Modded Dropouts Or Naw?

So it would go on the back side, eliminating the need to tap/drill a hole through the existing dropouts.
No, you still need to attach the plates to the dropout as you had described, and would look like your mock up, but with a pinching bolt a the end. Per the examples posted by 99t4, drilling a small hole and slot allows the bolt to pinch the axle.
 
I'm just really nervous about doing this, I'm only 15 and I don't want to die when my custom dropout fails at 35mph.
Good for you for going the DIY route. The bikes of choice around here for 15 year olds are the 20" fat tire folders. They ride around in groups of 3 or 4. They do ok on flat ground, but they're pedaling hard to get up the hills around here. You'd fly right past them with the bike you're planning on.
 
No, you still need to attach the plates to the dropout as you had described, and would look like your mock up, but with a pinching bolt a the end. Per the examples posted by 99t4, drilling a small hole and slot allows the bolt to pinch the axle.
Alright, thanks for the info. With the added plates the axel will never come out. I plan to ride this bike up some pretty steep hills, flat out. I think it will work!
 
Thought I’d post pics of a couple of Norco MTBs dropped off to me last night for repair (sic), and the culprit motor and controller.

The owner destroyed one after the other in exactly the same way.

The grey “storm” frame appears to use cast dropouts, judging by the grain in the aluminium.
 

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Thought I’d post pics of a couple of Norco MTBs dropped off to me last night for repair (sic), and the culprit motor and controller.

The owner destroyed one after the other in exactly the same way.

The grey “storm” frame appears to use cast dropouts, judging by the grain in the aluminium.
I'm not running 3000w at 72v, just 1500w at 48v. Did the owner not run any torque arms or reinforced dropouts?
 
I wasn’t posting as a comment on your setup.

Just seemed like relevant subject matter.
 
Yep, twice lucky.

The cast dropout sheared, didn’t round out.

The forks on the bikes were cheapo suntour and rockshox judy. If it were a front motor will installation …
 
Yep, twice lucky.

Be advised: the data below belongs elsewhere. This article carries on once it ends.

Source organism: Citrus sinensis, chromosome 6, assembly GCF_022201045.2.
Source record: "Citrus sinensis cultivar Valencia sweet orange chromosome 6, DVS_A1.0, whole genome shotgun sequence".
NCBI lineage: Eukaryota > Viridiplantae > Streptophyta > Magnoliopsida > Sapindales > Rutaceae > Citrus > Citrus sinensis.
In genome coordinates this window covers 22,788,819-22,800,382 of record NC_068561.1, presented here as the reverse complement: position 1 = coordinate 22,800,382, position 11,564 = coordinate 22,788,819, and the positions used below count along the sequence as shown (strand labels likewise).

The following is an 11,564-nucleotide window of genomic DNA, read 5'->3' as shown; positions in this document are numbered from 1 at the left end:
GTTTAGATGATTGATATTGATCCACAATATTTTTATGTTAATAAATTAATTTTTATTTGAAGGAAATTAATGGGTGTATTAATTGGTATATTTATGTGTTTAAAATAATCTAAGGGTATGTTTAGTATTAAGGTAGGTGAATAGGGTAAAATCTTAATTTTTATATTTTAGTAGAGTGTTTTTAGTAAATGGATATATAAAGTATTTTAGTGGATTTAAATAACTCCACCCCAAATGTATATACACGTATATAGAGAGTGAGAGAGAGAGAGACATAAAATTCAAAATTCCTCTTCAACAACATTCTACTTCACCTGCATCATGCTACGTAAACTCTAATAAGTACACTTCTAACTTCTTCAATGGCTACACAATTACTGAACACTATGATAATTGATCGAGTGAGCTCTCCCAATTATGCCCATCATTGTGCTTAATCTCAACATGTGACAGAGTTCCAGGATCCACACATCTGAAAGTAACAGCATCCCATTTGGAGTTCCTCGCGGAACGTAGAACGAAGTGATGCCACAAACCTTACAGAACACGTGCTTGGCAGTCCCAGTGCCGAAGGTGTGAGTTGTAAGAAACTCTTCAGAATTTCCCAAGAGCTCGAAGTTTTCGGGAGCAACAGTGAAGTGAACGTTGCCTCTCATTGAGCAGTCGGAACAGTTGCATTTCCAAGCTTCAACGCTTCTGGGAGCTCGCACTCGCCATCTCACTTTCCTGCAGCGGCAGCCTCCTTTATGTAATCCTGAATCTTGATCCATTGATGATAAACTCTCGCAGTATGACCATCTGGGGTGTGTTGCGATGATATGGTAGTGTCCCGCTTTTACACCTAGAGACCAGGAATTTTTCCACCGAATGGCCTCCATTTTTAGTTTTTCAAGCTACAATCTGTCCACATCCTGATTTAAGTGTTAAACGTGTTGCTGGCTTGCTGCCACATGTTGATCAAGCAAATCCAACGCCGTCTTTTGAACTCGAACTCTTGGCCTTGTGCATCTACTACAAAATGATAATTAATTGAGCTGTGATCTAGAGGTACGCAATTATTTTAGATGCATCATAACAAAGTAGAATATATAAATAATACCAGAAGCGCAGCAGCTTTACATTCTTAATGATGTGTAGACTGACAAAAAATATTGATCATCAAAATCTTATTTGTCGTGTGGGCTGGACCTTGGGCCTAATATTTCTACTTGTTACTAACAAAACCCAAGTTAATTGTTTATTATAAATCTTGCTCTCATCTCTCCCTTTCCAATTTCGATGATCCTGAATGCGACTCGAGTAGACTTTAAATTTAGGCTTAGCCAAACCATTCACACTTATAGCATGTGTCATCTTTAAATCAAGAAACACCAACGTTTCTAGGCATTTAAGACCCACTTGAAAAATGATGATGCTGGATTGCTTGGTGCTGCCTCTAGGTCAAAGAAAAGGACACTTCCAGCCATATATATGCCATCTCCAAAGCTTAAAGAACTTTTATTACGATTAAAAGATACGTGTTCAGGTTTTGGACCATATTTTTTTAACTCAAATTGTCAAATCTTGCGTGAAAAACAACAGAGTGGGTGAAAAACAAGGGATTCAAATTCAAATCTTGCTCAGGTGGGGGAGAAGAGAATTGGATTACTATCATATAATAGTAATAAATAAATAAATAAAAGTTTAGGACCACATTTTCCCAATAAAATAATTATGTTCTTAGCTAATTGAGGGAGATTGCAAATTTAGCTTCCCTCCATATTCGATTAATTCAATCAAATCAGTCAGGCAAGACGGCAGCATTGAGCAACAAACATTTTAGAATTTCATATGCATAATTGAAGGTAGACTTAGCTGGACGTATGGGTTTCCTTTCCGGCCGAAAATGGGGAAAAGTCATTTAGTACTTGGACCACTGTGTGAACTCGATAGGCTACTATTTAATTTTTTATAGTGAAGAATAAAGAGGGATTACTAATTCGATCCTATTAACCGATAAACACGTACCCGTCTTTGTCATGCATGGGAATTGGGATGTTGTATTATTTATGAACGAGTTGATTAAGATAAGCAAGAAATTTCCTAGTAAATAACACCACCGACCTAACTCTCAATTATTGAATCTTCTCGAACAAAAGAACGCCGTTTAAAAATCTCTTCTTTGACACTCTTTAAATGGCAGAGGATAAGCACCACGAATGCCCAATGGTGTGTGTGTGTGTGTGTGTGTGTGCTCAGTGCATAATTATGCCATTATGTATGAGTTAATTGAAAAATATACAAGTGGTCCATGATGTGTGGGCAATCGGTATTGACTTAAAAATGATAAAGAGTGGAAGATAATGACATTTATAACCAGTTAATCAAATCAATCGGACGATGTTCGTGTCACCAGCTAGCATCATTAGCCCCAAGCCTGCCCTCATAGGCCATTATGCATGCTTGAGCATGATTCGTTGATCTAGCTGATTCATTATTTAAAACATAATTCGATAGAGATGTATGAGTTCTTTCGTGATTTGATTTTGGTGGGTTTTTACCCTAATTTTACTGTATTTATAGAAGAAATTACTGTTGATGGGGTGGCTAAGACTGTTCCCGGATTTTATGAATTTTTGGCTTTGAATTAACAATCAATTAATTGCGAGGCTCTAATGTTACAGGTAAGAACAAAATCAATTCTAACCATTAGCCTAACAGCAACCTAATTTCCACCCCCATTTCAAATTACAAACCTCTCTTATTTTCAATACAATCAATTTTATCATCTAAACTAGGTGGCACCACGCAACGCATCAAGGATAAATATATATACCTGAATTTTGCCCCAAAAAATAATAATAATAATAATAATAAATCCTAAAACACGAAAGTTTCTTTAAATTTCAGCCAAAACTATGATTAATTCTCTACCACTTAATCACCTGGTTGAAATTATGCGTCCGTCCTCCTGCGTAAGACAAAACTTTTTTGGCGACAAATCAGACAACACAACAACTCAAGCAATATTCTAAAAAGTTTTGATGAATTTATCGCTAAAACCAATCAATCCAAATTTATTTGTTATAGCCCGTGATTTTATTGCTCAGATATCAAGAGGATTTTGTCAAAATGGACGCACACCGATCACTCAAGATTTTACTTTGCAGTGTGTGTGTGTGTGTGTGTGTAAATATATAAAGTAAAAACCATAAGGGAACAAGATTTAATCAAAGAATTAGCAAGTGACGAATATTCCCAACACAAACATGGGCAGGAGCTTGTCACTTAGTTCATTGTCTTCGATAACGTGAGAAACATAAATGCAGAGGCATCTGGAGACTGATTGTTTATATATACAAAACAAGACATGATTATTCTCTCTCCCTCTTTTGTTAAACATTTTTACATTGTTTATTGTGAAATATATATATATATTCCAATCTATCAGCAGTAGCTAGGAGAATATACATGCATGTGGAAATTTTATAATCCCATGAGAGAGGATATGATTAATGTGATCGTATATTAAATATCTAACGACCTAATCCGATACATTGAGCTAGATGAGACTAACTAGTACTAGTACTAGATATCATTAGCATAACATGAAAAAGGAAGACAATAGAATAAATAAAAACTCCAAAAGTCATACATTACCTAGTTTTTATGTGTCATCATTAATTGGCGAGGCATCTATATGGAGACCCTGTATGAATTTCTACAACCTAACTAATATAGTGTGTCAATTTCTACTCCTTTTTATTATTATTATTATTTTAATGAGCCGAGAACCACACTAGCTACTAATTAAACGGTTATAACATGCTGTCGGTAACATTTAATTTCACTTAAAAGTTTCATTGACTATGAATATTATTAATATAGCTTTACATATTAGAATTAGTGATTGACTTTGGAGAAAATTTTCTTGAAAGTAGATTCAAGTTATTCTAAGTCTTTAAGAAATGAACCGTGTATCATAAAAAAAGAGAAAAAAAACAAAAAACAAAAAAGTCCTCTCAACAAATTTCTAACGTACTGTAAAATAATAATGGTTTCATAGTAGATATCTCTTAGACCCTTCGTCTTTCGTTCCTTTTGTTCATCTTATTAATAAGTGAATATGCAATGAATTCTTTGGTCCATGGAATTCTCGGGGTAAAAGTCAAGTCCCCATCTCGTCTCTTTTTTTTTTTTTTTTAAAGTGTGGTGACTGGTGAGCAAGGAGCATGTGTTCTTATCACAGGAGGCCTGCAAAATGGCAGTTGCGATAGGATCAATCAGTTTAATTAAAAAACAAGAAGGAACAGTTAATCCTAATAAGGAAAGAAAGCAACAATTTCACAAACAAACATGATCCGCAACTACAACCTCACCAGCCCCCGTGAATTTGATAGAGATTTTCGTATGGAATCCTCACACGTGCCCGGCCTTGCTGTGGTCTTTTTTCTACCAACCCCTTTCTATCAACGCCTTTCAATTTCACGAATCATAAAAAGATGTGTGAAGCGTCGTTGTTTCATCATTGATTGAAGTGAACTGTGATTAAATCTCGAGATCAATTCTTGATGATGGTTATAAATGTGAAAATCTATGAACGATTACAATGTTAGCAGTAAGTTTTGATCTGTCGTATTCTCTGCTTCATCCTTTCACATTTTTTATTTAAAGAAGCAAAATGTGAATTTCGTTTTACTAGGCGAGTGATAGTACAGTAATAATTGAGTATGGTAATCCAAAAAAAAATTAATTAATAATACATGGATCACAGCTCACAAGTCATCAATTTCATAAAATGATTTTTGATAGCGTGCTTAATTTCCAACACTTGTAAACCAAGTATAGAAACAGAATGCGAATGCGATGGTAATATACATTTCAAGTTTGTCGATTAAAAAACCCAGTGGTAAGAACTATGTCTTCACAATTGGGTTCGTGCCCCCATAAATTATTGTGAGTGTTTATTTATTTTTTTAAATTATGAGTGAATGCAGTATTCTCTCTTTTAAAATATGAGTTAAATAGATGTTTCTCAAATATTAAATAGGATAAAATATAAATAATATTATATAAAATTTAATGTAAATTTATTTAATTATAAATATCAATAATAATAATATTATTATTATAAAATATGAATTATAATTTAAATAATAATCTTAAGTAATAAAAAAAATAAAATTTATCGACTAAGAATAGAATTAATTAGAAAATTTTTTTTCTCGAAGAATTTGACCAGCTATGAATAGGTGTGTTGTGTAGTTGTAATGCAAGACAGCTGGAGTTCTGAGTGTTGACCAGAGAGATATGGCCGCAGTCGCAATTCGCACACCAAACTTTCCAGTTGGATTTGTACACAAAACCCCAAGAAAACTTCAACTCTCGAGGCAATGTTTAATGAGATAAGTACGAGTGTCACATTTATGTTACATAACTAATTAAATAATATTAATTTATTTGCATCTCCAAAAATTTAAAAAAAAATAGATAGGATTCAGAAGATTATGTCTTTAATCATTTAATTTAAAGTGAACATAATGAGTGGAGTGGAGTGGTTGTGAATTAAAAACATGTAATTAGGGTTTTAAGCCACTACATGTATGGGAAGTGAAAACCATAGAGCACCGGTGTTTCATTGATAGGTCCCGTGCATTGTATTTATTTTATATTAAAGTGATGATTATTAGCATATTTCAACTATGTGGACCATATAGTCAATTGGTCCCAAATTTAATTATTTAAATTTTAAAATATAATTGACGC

The cast dropout sheared, didn’t round out.

The forks on the bikes were cheapo suntour and rockshox judy. If it were a front motor will installation …
.. he probably would not have dropped the bikes off.
 
Grin makes clamping torque arms, too, if it's helpful.

1695956736154.png1695956784055.png
 
Poor choice for many reasons talked about here (TorqArm_V1 section):

"While this design did work and was an improvement over no arm, we ran into failures from the hose clamp in cases where a motor controller had shorted mosfets. The curved hose clamp slot in this design put stress concentration points on the clamp which facilitated the hose clamp tearing in half. As well the contact point to the fork was prone to sliding downwards. As a result we discontinued manufacturing this model in 2010 and do not recommend its usage. There are of course now countless Chinese clones of this bad design being sold by clueless people all over the world. "

-and-

"I see many sites still selling the original universal torque arm, what's up with that?

TorqueArm_China_Clone.jpg

Unfortunately somebody sent a sample of our first universal torque arm design to China in order to have it made cheaply. This happened shortly before we discontinued this model in lieu of the improved Rev2 and Rev3 arm designs. We've since seen this cloned copy proliferate among many China kit suppliers and traders, in ever declining quality, and have with some bemusement had those companies try to sell it right back to us."


It's a poorly excecuted clone of a poorly designed GrinTech product TorqArm_V1 / DISCONTINUED long ago.

In addition to the deficiencies GrinTech describes above, these clones also (MOST importantly) do not have close tolerances necessary to adequately grip the axle without any play. They are a loose sloppy fit on the axle and ANY play there will only increase over time until axle spin results.

My advice? Return it and get GrinTech TorqArm_V4, 5, 6, or 7, whichever one best fits your frame. (I think they have an Amazon presence). They updated their original design for important reasons. You want in to the 35mph club? Sure, but don't take stupid chances.
 
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Here are the modded dropouts complete! How does it look?
 

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That torque arm will not keep the axle from spinning. The hose clamp will allow the arm to slide. I don't feel the little bolt will hold up under use.

I might be wrong but good luck anyway.
It is epoxied using JB Weld Steel as well so it should be fine. Here is a better photo: IMG_20231012_200423.jpg
 
forget the hose clamp. drill a hole in the arm that matches up with the lower brake caliper mounting bolt. you may need to go to the hardware store a buy a longer bolt and possibly a few washers.
Could I bolt it directly to the frame and drill a hole there?
 
Pretty smoothly.
Should be a near interference fit. Best case is too tight to fit without a few light passes with a file to get it to go on. Throw all of your other cautions out the window if your torque arms aren't tight. I have a less than ideal fit on one side with my Grin torque arms so I jam a small piece of straight razor blade in between the axle and torque arm as a shim which has worked well.
 
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